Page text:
15:47 gfrlog: I have a huge collection that I'm trying to index so I can search against it

15:48 raek: bendlas: this blog compares some bytecode libs (look for the Generating JVM bytecode articles) http://elliotth.blogspot.com/search?updated-max=2008-04-06T03%3A14%3A00Z&max-results=10

15:49 gfrlog: thus the normalization tactic

15:49 I'll probably just use (lazy-seq)

15:50 bendlas: raek: thanks, I'll try it

15:50 depends if asm can read not-quite-legal java bytecode

15:51 i.e. classes with "native" constructors, which don't exist per standard

15:51 raek: not-quite-legal? does it go through the validator?

15:51 bendlas: guess not

15:52 let me explain

15:52 RIM doesn't think they need to conform to java in order to implement it

15:53 so their API jar for blackberries contains classes with said constructors

15:53 i want to use it with aspectME

15:54 which already uses objectweb asm

15:54 stuartsierra: bendlas: could you stub out those classes with valid Java bytecode?

15:54 bendlas: I could

15:54 that's what i want to do

15:55 but not manually

15:55 i already have decompiled java files

15:55 so I could use a pure source transforming lib

15:55 or bytecode rewriting

15:56 the latter given a lib which doesn't puke

15:58 gfrlog: any easy way I can check that a seq is longer than 3 elements without consuming the whole thing?

15:58 stuartsierra: gfrlog: (> 3 (count (take 4 the-seq))) ?

15:58 gfrlog: ,(take 4 [])

15:58 clojurebot: ()

15:59 gfrlog: heck yes that's it.

15:59 bendlas: ,(nth [1 2] 2 nil)

15:59 clojurebot: nil

15:59 bendlas: ,(nth [1 2 3] 2 nil)

15:59 clojurebot: 3

15:59 gfrlog: bendlas: that is also the correct answer

15:59 forgot that nth had an extra arg

15:59 stuartsierra: ,(nth [1] 3 nil)

15:59 clojurebot: nil

15:59 stuartsierra: ok

15:59 that's better

16:00 bendlas: thx

16:04 a_robbins: trying to use appengine-magic. Getting java.lang.NoClassDefFoundError: Could not initialize class seo_analyzer.app_servlet . I already added an :aot [seo_analyzer.app_servlet] directive in my project.clj file. What else needs to happen?

16:04 stuartsierra: that should probably be :aot [seo-analyzer.app-servlet]

16:06 stuartsierra: then there's probably something wrong with the source file app_servlet.clj

16:07 like the `ns` declaration

16:07 a_robbins: stuartsierra: http://paste.pocoo.org/show/392855/ See anything?

16:07 That code was autogenerated by appengine-magic

16:07 stuartsierra: ns seo-analyzer.app_servlet is wrong, should be ns seo-analyzer.app-servlet

16:08 In Clojure code, always use hyphens. In file/directory names, always use underscores.

16:13 bendlas: hey stuartsierra, how is cljque coming along?

16:14 stuartsierra: slowly

16:14 a_robbins: stuartsierra: That fixed the compile step. Thanks!

16:14 stuartsierra: a_robbins: 'welcome

16:15 bendlas: You can see some of my discussions with Rich here: http://dev.clojure.org/display/design/Asynchronous+Events

16:15 fliebel: how can I force lein to check deps?

16:15 bendlas: thanks

16:15 I really liked the idea, when I saw your presentation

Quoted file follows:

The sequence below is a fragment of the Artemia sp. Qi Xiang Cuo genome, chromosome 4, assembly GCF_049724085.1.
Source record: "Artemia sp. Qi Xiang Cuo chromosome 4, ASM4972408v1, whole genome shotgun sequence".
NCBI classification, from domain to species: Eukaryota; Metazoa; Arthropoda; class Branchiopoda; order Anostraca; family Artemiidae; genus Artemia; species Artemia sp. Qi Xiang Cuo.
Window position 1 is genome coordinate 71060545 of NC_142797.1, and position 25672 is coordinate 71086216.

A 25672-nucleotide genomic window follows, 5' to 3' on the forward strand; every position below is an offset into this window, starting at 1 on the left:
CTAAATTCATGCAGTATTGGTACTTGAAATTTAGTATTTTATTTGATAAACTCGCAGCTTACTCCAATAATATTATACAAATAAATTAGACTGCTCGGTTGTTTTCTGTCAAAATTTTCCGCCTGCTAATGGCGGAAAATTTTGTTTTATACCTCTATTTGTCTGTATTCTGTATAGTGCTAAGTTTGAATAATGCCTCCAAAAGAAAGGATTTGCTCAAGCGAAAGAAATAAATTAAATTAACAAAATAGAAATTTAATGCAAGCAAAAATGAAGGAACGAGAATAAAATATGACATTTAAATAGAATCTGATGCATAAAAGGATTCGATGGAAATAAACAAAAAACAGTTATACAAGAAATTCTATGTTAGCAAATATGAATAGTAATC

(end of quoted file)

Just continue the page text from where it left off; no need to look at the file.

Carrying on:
16:16 stuartsierra: thanks. Then challenge which Rich put me on was to make it more purely function, less side-effectful.

16:16 s/function/functional/

16:16 sexpbot: <stuartsierra> thanks. Then challenge which Rich put me on was to make it more purely functional, less side-effectful.

16:19 gfrlog: why is 3 the wrong number of args to pass to if-let?

16:21 bendlas: I see

16:21 gfrlog: nevermind. still don't get the error message though...

16:21 ,(if-let [x 10])

16:21 clojurebot: java.lang.IllegalArgumentException: Wrong number of args (3) passed to: core\$if-let

16:22 bendlas: ,(if-let [x 10] 'then 'else)

16:22 clojurebot: then

16:22 gfrlog: bendlas: right, I know how to use it -- it's just a strange error message

16:22 I guess core\$if-let probably doesn't refer to the macro

16:23 bendlas: ,`if-let

16:23 clojurebot: clojure.core/if-let

16:23 bendlas: hmm ..

16:23 fliebel: :( I'm slowly running out of heap space.

16:23 gfrlog: ,core\$if-let

16:23 clojurebot: java.lang.Exception: Unable to resolve symbol: core\$if-let in this context

16:24 bendlas: ,clojure.core\$if_let

16:24 clojurebot: clojure.core\$if_let

16:25 gfrlog: ,(type clojure.core\$if_let)

16:25 clojurebot: java.lang.Class

16:26 gfrlog: (sort clojure-conj strange-loop)

16:34 bendlas: gfrlog: that seems to be the standard message when calling a macro with false arity

16:34 ,(let)

16:34 clojurebot: java.lang.IllegalArgumentException: Wrong number of args (2) passed to: core\$let

16:34 gfrlog: not clear where the number comes from

16:34 bendlas: with (-> args count (+ 2))

16:36 maybe &form and what's the other magic arg called for macros?

16:36 gfrlog: &form is not a magic arg

16:36 sexpbot: java.lang.Exception: Unable to resolve symbol: form in this context

16:37 bendlas: right

16:37 but there are two magic parameters available inside a (defmacro ..)

16:37 gfrlog: that's news to me

16:39 bendlas: hmm, forgot how they were called

16:39 stuartsierra: &env and &form

16:39 sexpbot: java.lang.Exception: Unable to resolve symbol: env in this context

16:40 gfrlog: the best way to learn is to assert something and wait till you're contradicted

16:40 bendlas: thanks

16:47 gfrlog: something to play (defmacro silly [x] `(with-meta ~x {:form '~&form :env '~(keys &env)}))

16:48 gfrlog: bendlas: I am going to play with that. And then I will be a more knowledgable person.

16:53 bendlas: maybe those get passed to the compiled macro as first and second arg, with any explicit arguments last